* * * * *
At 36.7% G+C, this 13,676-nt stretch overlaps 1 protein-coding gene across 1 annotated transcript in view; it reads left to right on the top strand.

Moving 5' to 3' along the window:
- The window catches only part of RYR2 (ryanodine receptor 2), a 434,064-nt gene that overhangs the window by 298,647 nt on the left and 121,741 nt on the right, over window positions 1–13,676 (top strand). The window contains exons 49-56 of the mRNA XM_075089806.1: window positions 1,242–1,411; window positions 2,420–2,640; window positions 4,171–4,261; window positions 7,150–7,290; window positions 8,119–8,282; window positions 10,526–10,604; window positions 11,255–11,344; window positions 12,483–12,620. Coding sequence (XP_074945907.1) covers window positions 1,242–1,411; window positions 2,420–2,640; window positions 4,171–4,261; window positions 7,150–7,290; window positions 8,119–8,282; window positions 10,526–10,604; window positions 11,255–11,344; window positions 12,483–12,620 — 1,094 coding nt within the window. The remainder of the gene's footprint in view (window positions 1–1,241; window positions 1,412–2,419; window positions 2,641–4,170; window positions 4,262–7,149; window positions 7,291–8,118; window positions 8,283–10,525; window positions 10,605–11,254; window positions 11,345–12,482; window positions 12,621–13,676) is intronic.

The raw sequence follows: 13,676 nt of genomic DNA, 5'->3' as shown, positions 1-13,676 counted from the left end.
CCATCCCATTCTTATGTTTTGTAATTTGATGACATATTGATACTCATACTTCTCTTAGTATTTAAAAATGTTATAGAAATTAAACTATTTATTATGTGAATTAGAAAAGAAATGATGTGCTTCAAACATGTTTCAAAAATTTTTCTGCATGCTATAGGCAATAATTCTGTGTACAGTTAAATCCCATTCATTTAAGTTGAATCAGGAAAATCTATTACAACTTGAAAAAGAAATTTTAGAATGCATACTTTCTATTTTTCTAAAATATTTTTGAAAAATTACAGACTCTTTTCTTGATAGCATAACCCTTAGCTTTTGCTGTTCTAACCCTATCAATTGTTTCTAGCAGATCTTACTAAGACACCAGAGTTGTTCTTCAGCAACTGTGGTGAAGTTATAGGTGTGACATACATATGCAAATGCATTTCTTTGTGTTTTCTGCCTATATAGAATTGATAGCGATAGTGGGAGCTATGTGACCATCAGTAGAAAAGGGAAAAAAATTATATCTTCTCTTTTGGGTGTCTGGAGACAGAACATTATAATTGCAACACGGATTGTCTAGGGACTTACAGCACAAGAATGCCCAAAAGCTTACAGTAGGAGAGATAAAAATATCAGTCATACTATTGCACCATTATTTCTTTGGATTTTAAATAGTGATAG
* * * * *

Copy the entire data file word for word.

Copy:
At 36.7% G+C, this 13,676-nt stretch overlaps 1 protein-coding gene across 1 annotated transcript in view; it reads left to right on the top strand.

Moving 5' to 3' along the window:
- The window catches only part of RYR2 (ryanodine receptor 2), a 434,064-nt gene that overhangs the window by 298,647 nt on the left and 121,741 nt on the right, over window positions 1–13,676 (top strand). The window contains exons 49-56 of the mRNA XM_075089806.1: window positions 1,242–1,411; window positions 2,420–2,640; window positions 4,171–4,261; window positions 7,150–7,290; window positions 8,119–8,282; window positions 10,526–10,604; window positions 11,255–11,344; window positions 12,483–12,620. Coding sequence (XP_074945907.1) covers window positions 1,242–1,411; window positions 2,420–2,640; window positions 4,171–4,261; window positions 7,150–7,290; window positions 8,119–8,282; window positions 10,526–10,604; window positions 11,255–11,344; window positions 12,483–12,620 — 1,094 coding nt within the window. The remainder of the gene's footprint in view (window positions 1–1,241; window positions 1,412–2,419; window positions 2,641–4,170; window positions 4,262–7,149; window positions 7,291–8,118; window positions 8,283–10,525; window positions 10,605–11,254; window positions 11,345–12,482; window positions 12,621–13,676) is intronic.

The raw sequence follows: 13,676 nt of genomic DNA, 5'->3' as shown, positions 1-13,676 counted from the left end.
CCATCCCATTCTTATGTTTTGTAATTTGATGACATATTGATACTCATACTTCTCTTAGTATTTAAAAATGTTATAGAAATTAAACTATTTATTATGTGAATTAGAAAAGAAATGATGTGCTTCAAACATGTTTCAAAAATTTTTCTGCATGCTATAGGCAATAATTCTGTGTACAGTTAAATCCCATTCATTTAAGTTGAATCAGGAAAATCTATTACAACTTGAAAAAGAAATTTTAGAATGCATACTTTCTATTTTTCTAAAATATTTTTGAAAAATTACAGACTCTTTTCTTGATAGCATAACCCTTAGCTTTTGCTGTTCTAACCCTATCAATTGTTTCTAGCAGATCTTACTAAGACACCAGAGTTGTTCTTCAGCAACTGTGGTGAAGTTATAGGTGTGACATACATATGCAAATGCATTTCTTTGTGTTTTCTGCCTATATAGAATTGATAGCGATAGTGGGAGCTATGTGACCATCAGTAGAAAAGGGAAAAAAATTATATCTTCTCTTTTGGGTGTCTGGAGACAGAACATTATAATTGCAACACGGATTGTCTAGGGACTTACAGCACAAGAATGCCCAAAAGCTTACAGTAGGAGAGATAAAAATATCAGTCATACTATTGCACCATTATTTCTTTGGATTTTAAATAGTGATAG